Sunday, July 31, 2011

Shall-Issue CCW in California

Do you ever wonder what would happen in California if this state adopted a shall-issue CCW permit system?  Then all you have to do is read this article about the 10-year anniversary of Michigan's shall-issue permit law, how "blood in the streets" was predicted, and how the dire predictions failed to materialize.

Just as they have failed to materialize in every other state that has gone shall issue.

Some people believe that guns in a public setting are too dangerous to tolerate, but CCW permit holders are overwhelmingly law-abiding and safe.  And guns have utility for self defense.  As a Californian, I would sure like to have the choice to be armed as I go about my daily business. 

But this state does not allow me to do that.

Saturday, July 30, 2011

Norway, Active Shooters, and Common Gunsense

Joan Peterson, in this post on her blog Common Gunsense covered the recent mass shooting incident in Norway.  Her position in her post is very understandable given that Ms. Peterson has relatives in Norway, is consistent in her view that guns in public create more harm than good, and given the horrific tragedy perpetrated by Anders Behring Breivik.

In her blog, Ms. Peterson writes:
"Some of the chatter coming from the gun rights extremists pointed to lack of security on the island. If only, oh if only, someone on that island would have had a gun, things would have been different"
To which I replied:
Many, if not most police departments now agree that active shooters must be confronted with force as quickly as possible in order to end the attacks.  We self-defense proponents think that an armed civilian could have provided that force.  This chart of active shooter incidents bear out that some active shooters have indeed been stopped by armed civilians:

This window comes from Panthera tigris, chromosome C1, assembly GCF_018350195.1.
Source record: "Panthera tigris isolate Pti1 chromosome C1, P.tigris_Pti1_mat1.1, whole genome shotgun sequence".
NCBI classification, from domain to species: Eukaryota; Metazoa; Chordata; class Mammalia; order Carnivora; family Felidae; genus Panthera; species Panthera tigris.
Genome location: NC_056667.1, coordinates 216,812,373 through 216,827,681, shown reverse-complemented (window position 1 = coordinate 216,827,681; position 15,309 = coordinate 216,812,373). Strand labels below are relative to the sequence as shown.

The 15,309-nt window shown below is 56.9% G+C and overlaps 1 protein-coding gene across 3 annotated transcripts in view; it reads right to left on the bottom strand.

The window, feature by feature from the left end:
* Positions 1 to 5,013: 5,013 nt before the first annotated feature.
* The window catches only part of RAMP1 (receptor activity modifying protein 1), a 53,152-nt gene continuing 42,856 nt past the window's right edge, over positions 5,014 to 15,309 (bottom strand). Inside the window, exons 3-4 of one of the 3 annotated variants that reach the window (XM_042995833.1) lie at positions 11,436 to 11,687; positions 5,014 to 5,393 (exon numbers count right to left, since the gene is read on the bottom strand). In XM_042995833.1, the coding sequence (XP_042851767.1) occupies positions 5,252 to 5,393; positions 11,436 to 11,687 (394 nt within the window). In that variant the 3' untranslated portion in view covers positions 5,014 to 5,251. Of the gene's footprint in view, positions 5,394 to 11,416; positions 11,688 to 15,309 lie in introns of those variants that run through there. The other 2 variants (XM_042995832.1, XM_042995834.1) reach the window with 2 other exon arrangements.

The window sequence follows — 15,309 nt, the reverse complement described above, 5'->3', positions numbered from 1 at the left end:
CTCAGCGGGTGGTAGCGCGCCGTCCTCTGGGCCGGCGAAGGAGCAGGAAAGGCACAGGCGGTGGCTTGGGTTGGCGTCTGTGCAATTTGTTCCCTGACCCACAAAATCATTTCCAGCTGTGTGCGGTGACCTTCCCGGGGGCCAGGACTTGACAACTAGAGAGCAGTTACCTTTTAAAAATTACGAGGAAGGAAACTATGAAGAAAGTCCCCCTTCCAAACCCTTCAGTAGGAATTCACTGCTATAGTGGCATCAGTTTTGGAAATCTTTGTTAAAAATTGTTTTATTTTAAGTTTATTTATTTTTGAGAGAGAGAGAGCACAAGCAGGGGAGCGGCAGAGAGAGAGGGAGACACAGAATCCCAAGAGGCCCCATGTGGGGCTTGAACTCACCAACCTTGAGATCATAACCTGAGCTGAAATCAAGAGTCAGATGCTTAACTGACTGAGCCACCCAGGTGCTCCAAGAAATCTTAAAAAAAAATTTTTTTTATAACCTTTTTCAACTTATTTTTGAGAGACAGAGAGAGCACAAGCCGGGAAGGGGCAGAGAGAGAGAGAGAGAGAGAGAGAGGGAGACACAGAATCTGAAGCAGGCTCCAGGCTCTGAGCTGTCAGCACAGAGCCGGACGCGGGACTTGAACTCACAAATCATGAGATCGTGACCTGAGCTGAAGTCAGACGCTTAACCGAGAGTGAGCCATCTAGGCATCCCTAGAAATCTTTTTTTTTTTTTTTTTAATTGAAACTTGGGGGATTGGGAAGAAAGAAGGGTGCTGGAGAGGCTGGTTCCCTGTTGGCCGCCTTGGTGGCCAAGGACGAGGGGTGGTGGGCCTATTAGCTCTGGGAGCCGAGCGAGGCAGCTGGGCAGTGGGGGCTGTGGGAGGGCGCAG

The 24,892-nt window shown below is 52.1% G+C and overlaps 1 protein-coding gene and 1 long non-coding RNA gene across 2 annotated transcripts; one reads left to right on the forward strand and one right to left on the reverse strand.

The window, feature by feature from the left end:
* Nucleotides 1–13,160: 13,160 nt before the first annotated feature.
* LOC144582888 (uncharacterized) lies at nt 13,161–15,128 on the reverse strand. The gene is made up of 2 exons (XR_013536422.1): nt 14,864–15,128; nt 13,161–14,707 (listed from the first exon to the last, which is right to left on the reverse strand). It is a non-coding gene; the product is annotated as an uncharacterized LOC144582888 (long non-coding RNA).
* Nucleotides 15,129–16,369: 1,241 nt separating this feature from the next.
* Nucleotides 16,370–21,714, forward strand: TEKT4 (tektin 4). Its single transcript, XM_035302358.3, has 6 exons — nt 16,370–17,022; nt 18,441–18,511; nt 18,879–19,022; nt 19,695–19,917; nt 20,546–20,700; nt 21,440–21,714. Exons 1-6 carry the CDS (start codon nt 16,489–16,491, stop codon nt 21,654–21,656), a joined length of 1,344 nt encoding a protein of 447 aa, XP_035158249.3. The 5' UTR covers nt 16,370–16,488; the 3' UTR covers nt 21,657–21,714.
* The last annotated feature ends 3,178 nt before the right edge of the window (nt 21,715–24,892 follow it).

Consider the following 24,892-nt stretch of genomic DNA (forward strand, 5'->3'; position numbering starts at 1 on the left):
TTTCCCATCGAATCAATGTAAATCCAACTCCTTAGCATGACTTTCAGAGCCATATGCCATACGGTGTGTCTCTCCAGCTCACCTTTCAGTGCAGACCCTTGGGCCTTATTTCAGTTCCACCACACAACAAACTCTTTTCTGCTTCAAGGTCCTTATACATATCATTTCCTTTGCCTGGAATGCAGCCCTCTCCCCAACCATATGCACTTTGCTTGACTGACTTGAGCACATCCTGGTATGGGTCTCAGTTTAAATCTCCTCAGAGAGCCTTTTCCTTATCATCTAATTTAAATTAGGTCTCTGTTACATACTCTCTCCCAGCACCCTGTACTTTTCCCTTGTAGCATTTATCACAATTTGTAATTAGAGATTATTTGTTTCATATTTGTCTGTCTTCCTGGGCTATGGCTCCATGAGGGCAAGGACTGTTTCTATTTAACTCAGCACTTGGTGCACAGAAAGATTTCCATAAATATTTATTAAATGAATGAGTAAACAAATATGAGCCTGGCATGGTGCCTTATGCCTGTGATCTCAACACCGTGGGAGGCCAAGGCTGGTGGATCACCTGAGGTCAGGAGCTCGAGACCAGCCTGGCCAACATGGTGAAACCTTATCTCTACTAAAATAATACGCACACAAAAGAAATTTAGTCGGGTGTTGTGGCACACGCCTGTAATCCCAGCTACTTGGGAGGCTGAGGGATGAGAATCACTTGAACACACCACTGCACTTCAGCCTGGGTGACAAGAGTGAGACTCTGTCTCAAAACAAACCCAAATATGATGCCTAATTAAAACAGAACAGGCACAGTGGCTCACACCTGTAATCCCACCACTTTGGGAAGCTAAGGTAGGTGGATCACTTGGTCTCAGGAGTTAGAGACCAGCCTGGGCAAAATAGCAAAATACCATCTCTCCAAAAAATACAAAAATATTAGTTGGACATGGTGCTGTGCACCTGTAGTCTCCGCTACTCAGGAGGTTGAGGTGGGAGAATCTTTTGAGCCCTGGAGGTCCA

The presence of an armed civilian, or a off-duty police officer might not have prevented the tragedy in Norway, but could the presence of an armed civilian made it any worse?

I would like to explicate a bit on the data contained in the incident analysis located  at the link above, and explore further how resistance to active shooter incidents can help resolve them and minimize loss of life.

First let me emphasize that I do not know if the incident analysis is comprehensive, but I am going to treat it as a representative sample of the incidents in the last thirty years and seek to answer this question: "Can victims of an active shooter attack resist effectively to stop the attack?"

Upon examination of the 50 listed incidents, one thing immediately falls out of the data: people finding themselves in such an attack are on their own:  64% of the attacks were ended when the shooter chose to stop.  Victims of these attacks must use their own resources, or depend on luck, to survive in most cases.

In 18 cases people attempted to intervene to stop an attack, sometimes police, sometimes civilians, both armed and unarmed. These attempts were successful 83% of the time.  One very surprising thing is that even unarmed civilians were successful 80% of the time. While that appears to be as effective as the armed police success rate, I believe that the armed police rate is artificially low: the one failure by the police to stop an attack occurred at Columbine High School, where police did not follow the modern active shooter protocols.

But, to get to the heart of the matter, do firearms make a difference in the results?  Armed counterattacks were successful 87% of the time, on average.  In addition, armed civilians were successful in their counterattacks 100% of the time.  Armed police were successful only 80% of the time, but their rate would be 100% if not for the fact that older procedures were used at Columbine High School.  This data shows that am armed civilian has a 20% better chance of stopping an attack than an unarmed civilian, and that the armed civilian is just as effective as the police.

Clearly, resisting an attack can have a major beneficial outcome, no matter who resists. So I have to modify my stance expressed on Common Gunsense.  History shows that any kind of resistance by victims can be very successful, but armed resistance stops these attacks almost uniformly.  Only two armed counterattacks, by the police I might add, failed to stop these attacks: the one at Columbine where police chose to contain the scene instead of engaging the shooters, and the one in Fayetteville, NC, where police shot and wounded the shooter, who then went on to kill more victims before police stopped him.  Civilians have a 100% success rate stopping these attacks.

So yes, Ms. Peterson, I am now very confident in claiming that an armed person, either a police officer or a civilian, would have stopped the attack on Utoya and saved many lives.